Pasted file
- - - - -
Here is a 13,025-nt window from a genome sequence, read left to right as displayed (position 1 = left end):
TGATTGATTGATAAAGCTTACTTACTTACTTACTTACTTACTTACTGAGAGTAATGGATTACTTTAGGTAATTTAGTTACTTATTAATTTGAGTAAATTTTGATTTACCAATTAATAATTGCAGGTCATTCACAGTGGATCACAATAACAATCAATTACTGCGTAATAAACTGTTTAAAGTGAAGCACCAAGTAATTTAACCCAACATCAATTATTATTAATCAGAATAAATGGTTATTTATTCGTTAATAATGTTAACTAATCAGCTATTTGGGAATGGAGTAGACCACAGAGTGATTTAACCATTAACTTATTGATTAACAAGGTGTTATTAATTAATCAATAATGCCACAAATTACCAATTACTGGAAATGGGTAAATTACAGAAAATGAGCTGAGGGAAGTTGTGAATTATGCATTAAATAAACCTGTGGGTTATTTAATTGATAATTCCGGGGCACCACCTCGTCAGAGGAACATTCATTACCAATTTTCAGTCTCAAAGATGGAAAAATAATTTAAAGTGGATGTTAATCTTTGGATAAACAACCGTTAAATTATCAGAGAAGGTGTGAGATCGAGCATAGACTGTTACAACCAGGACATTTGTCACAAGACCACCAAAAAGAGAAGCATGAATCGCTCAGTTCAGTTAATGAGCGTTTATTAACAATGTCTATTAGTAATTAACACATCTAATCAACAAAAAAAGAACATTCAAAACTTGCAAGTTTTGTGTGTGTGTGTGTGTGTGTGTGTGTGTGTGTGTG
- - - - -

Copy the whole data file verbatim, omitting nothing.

Here is a 13,025-nt window from a genome sequence, read left to right as displayed (position 1 = left end):
TGATTGATTGATAAAGCTTACTTACTTACTTACTTACTTACTTACTGAGAGTAATGGATTACTTTAGGTAATTTAGTTACTTATTAATTTGAGTAAATTTTGATTTACCAATTAATAATTGCAGGTCATTCACAGTGGATCACAATAACAATCAATTACTGCGTAATAAACTGTTTAAAGTGAAGCACCAAGTAATTTAACCCAACATCAATTATTATTAATCAGAATAAATGGTTATTTATTCGTTAATAATGTTAACTAATCAGCTATTTGGGAATGGAGTAGACCACAGAGTGATTTAACCATTAACTTATTGATTAACAAGGTGTTATTAATTAATCAATAATGCCACAAATTACCAATTACTGGAAATGGGTAAATTACAGAAAATGAGCTGAGGGAAGTTGTGAATTATGCATTAAATAAACCTGTGGGTTATTTAATTGATAATTCCGGGGCACCACCTCGTCAGAGGAACATTCATTACCAATTTTCAGTCTCAAAGATGGAAAAATAATTTAAAGTGGATGTTAATCTTTGGATAAACAACCGTTAAATTATCAGAGAAGGTGTGAGATCGAGCATAGACTGTTACAACCAGGACATTTGTCACAAGACCACCAAAAAGAGAAGCATGAATCGCTCAGTTCAGTTAATGAGCGTTTATTAACAATGTCTATTAGTAATTAACACATCTAATCAACAAAAAAAGAACATTCAAAACTTGCAAGTTTTGTGTGTGTGTGTGTGTGTGTGTGTGTGTGTGTGTG